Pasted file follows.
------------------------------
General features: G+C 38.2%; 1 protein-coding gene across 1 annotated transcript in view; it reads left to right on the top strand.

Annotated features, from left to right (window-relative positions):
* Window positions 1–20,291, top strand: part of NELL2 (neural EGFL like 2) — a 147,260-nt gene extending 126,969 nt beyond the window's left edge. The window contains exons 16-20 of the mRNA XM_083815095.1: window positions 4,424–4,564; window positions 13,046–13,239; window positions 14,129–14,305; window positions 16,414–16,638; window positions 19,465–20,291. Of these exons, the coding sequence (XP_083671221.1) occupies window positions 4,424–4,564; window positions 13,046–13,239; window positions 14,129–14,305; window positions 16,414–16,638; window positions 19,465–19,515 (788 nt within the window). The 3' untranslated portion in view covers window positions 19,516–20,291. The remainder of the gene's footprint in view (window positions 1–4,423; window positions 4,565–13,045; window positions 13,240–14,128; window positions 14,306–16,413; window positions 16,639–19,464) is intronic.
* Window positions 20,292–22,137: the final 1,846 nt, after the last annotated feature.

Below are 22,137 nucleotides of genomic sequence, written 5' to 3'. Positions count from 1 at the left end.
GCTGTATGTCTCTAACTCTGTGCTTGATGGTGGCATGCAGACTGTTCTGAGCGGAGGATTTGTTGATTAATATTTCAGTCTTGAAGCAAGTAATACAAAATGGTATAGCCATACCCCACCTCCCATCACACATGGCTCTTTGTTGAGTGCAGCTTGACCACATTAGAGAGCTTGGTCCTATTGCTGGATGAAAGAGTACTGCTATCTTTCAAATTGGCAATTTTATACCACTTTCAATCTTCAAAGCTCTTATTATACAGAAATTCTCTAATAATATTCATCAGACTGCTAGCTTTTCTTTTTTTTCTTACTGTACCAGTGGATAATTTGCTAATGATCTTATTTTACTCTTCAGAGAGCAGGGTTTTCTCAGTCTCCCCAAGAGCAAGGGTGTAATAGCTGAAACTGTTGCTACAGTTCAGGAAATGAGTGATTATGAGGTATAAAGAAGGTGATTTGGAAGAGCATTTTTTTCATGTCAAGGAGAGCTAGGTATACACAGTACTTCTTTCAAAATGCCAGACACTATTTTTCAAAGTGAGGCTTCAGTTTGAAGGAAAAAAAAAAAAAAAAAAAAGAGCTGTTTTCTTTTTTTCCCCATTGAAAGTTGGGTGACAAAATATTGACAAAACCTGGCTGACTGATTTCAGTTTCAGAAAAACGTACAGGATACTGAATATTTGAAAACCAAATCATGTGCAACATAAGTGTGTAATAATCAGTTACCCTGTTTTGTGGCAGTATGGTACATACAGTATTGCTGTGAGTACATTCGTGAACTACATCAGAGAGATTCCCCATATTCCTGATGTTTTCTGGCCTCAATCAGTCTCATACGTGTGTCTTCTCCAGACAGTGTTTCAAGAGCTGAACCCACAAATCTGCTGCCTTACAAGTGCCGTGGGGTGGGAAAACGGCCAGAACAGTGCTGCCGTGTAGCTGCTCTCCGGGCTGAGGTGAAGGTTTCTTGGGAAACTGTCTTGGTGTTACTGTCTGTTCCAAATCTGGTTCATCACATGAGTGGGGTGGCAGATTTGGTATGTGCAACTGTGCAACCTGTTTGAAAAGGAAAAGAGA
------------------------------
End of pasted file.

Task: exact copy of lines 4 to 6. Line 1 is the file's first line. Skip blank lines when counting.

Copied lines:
* Window positions 20,292–22,137: the final 1,846 nt, after the last annotated feature.

Below are 22,137 nucleotides of genomic sequence, written 5' to 3'. Positions count from 1 at the left end.
GCTGTATGTCTCTAACTCTGTGCTTGATGGTGGCATGCAGACTGTTCTGAGCGGAGGATTTGTTGATTAATATTTCAGTCTTGAAGCAAGTAATACAAAATGGTATAGCCATACCCCACCTCCCATCACACATGGCTCTTTGTTGAGTGCAGCTTGACCACATTAGAGAGCTTGGTCCTATTGCTGGATGAAAGAGTACTGCTATCTTTCAAATTGGCAATTTTATACCACTTTCAATCTTCAAAGCTCTTATTATACAGAAATTCTCTAATAATATTCATCAGACTGCTAGCTTTTCTTTTTTTTCTTACTGTACCAGTGGATAATTTGCTAATGATCTTATTTTACTCTTCAGAGAGCAGGGTTTTCTCAGTCTCCCCAAGAGCAAGGGTGTAATAGCTGAAACTGTTGCTACAGTTCAGGAAATGAGTGATTATGAGGTATAAAGAAGGTGATTTGGAAGAGCATTTTTTTCATGTCAAGGAGAGCTAGGTATACACAGTACTTCTTTCAAAATGCCAGACACTATTTTTCAAAGTGAGGCTTCAGTTTGAAGGAAAAAAAAAAAAAAAAAAAAGAGCTGTTTTCTTTTTTTCCCCATTGAAAGTTGGGTGACAAAATATTGACAAAACCTGGCTGACTGATTTCAGTTTCAGAAAAACGTACAGGATACTGAATATTTGAAAACCAAATCATGTGCAACATAAGTGTGTAATAATCAGTTACCCTGTTTTGTGGCAGTATGGTACATACAGTATTGCTGTGAGTACATTCGTGAACTACATCAGAGAGATTCCCCATATTCCTGATGTTTTCTGGCCTCAATCAGTCTCATACGTGTGTCTTCTCCAGACAGTGTTTCAAGAGCTGAACCCACAAATCTGCTGCCTTACAAGTGCCGTGGGGTGGGAAAACGGCCAGAACAGTGCTGCCGTGTAGCTGCTCTCCGGGCTGAGGTGAAGGTTTCTTGGGAAACTGTCTTGGTGTTACTGTCTGTTCCAAATCTGGTTCATCACATGAGTGGGGTGGCAGATTTGGTATGTGCAACTGTGCAACCTGTTTGAAAAGGAAAAGAGA